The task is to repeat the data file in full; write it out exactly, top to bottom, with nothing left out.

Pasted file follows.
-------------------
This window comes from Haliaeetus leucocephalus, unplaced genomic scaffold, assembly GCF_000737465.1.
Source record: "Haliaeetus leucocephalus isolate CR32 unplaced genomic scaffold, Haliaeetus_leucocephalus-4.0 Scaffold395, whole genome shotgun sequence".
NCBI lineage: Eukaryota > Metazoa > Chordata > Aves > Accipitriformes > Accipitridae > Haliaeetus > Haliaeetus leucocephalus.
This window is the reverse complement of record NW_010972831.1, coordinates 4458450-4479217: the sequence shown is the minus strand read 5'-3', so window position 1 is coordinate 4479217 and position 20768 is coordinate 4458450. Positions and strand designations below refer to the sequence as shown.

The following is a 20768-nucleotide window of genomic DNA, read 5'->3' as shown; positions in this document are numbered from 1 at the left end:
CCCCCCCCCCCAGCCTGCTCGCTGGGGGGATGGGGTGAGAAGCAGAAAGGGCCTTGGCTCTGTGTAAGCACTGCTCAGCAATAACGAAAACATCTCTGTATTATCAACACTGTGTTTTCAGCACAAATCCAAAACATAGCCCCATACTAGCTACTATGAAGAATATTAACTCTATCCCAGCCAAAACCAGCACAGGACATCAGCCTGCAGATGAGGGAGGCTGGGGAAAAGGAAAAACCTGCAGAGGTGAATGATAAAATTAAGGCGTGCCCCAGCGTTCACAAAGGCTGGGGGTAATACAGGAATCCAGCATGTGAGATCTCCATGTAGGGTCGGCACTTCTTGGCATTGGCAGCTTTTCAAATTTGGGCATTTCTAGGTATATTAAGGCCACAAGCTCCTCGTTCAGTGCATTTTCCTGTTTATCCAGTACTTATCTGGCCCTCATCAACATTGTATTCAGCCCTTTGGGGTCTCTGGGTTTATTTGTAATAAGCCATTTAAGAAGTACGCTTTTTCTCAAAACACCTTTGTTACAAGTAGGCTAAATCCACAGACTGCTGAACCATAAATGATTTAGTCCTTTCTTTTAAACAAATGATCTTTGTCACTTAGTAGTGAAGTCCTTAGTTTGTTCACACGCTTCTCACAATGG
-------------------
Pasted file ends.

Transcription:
This window comes from Haliaeetus leucocephalus, unplaced genomic scaffold, assembly GCF_000737465.1.
Source record: "Haliaeetus leucocephalus isolate CR32 unplaced genomic scaffold, Haliaeetus_leucocephalus-4.0 Scaffold395, whole genome shotgun sequence".
NCBI lineage: Eukaryota > Metazoa > Chordata > Aves > Accipitriformes > Accipitridae > Haliaeetus > Haliaeetus leucocephalus.
This window is the reverse complement of record NW_010972831.1, coordinates 4458450-4479217: the sequence shown is the minus strand read 5'-3', so window position 1 is coordinate 4479217 and position 20768 is coordinate 4458450. Positions and strand designations below refer to the sequence as shown.

The following is a 20768-nucleotide window of genomic DNA, read 5'->3' as shown; positions in this document are numbered from 1 at the left end:
CCCCCCCCCCCAGCCTGCTCGCTGGGGGGATGGGGTGAGAAGCAGAAAGGGCCTTGGCTCTGTGTAAGCACTGCTCAGCAATAACGAAAACATCTCTGTATTATCAACACTGTGTTTTCAGCACAAATCCAAAACATAGCCCCATACTAGCTACTATGAAGAATATTAACTCTATCCCAGCCAAAACCAGCACAGGACATCAGCCTGCAGATGAGGGAGGCTGGGGAAAAGGAAAAACCTGCAGAGGTGAATGATAAAATTAAGGCGTGCCCCAGCGTTCACAAAGGCTGGGGGTAATACAGGAATCCAGCATGTGAGATCTCCATGTAGGGTCGGCACTTCTTGGCATTGGCAGCTTTTCAAATTTGGGCATTTCTAGGTATATTAAGGCCACAAGCTCCTCGTTCAGTGCATTTTCCTGTTTATCCAGTACTTATCTGGCCCTCATCAACATTGTATTCAGCCCTTTGGGGTCTCTGGGTTTATTTGTAATAAGCCATTTAAGAAGTACGCTTTTTCTCAAAACACCTTTGTTACAAGTAGGCTAAATCCACAGACTGCTGAACCATAAATGATTTAGTCCTTTCTTTTAAACAAATGATCTTTGTCACTTAGTAGTGAAGTCCTTAGTTTGTTCACACGCTTCTCACAATGG